The relevant Women’s Committee in the European Parliament thinks that the proposal of the European Commission on improvements with regard to maternity leave do not go far enough. This is the result of the vote taken last week. Parliament and Council must now come to an agreement until the beginning of May. Currently, however, this seems to be unlikely.
Mandatory pay during maternity leave
The European Parliament demands that maternity leave is extended to at least 20 weeks. The Commission proposal provides for an extending the period to 18 weeks. This would mean just 4 weeks more than is currently the case. Maternity leave within the EU is between 14 and 28, in some countries even up to 52 weeks long. Pay during the maternity leave period, however, significantly varies from Member State to Member State. The Parliament demands that 100 % of the last salary should be paid during the first 6 weeks after the birth. At least 85 % of the salary should be paid for the remaining period; both payments should be mandatory. In contrast to this the Commission proposes that the Member States themselves regulate the issue of pay during maternity leave and that payment is optional.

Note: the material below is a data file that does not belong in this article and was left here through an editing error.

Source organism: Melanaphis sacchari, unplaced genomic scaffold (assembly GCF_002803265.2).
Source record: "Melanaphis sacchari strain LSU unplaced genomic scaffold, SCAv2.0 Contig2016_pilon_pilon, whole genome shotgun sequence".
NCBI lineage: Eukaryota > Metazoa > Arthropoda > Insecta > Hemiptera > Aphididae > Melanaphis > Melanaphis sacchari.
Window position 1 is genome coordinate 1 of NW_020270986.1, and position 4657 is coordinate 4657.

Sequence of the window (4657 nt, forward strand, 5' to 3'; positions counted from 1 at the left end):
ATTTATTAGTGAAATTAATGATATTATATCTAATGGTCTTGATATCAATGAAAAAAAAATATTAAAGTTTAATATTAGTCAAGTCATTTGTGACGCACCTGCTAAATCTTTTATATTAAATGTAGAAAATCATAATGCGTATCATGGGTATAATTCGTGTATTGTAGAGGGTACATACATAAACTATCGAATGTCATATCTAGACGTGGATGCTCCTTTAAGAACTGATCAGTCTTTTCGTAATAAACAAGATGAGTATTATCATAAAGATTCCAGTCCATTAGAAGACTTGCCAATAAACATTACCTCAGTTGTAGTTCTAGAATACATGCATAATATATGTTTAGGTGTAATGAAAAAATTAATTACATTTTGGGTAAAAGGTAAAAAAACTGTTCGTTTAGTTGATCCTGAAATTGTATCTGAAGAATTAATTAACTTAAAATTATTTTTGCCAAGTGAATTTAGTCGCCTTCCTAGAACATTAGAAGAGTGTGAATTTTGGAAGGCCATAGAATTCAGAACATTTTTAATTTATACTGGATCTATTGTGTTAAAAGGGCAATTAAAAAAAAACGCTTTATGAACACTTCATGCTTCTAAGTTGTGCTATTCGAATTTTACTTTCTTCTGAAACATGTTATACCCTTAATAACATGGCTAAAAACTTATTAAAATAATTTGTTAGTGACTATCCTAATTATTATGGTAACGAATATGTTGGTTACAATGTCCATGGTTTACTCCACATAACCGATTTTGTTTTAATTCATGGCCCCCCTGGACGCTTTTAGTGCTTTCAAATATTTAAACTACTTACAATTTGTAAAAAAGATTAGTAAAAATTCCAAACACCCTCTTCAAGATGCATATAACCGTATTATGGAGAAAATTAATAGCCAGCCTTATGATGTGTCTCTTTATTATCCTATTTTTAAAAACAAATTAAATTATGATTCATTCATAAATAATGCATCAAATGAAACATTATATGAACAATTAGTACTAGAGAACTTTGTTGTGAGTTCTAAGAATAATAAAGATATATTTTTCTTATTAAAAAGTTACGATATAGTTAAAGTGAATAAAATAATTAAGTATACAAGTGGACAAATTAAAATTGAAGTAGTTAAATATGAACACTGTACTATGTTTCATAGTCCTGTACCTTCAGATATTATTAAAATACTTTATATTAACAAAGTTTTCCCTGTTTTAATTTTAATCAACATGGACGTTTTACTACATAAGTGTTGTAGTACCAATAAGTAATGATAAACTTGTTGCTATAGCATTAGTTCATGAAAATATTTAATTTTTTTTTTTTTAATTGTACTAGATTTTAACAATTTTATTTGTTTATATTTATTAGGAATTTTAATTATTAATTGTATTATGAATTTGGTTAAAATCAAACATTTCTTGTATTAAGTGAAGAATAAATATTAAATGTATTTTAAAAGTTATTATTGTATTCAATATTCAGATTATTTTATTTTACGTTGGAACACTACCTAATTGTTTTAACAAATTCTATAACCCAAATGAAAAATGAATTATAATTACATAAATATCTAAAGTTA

Paternity leave of 2 weeks after birth on the cards

Another request of the Parliament is the introduction of obligatory paternity leave. This should take place during first 2 weeks after the birth. The Commission, however, did not address the issue of paternity leave in this concrete form at all. It remains now to be seen what the reaction of the Council and the Commission will be.

No dismissal during maternity leave
What is a matter of course in Austria, must be frequently regulated in some Member States in order to create uniform minimum standards. In Austria, it is prohibited by law to dismiss a woman during pregnancy and up to 4 months after giving birth. The Parliament also demands an obligatory ban on dismissal during the pregnancy. Any dismissal 12 months after the maternity protection period should only then be possible if it is made in writing and if it is not associated with maternity. This corresponds to a demand by the Chamber of Labour. In contrast, the Commission is only supporting a ban on dismissal during the maternity protection period. The Commission is far away from supporting a 12-month protection period as it has been championed by the Parliament.

Vote in the Plenum of the Parliament in May
At the beginning of May, the European Parliament will vote on the report of the Women’s Committee. It remains to be seen whether an agreement with the Council will have been reached or whether Europe must continue to wait for European minimum standards being developed further.

Further information:

Press Release from the European Parliament

EP Report on Maternity Leave

AK Position Paper on the maternity leave directive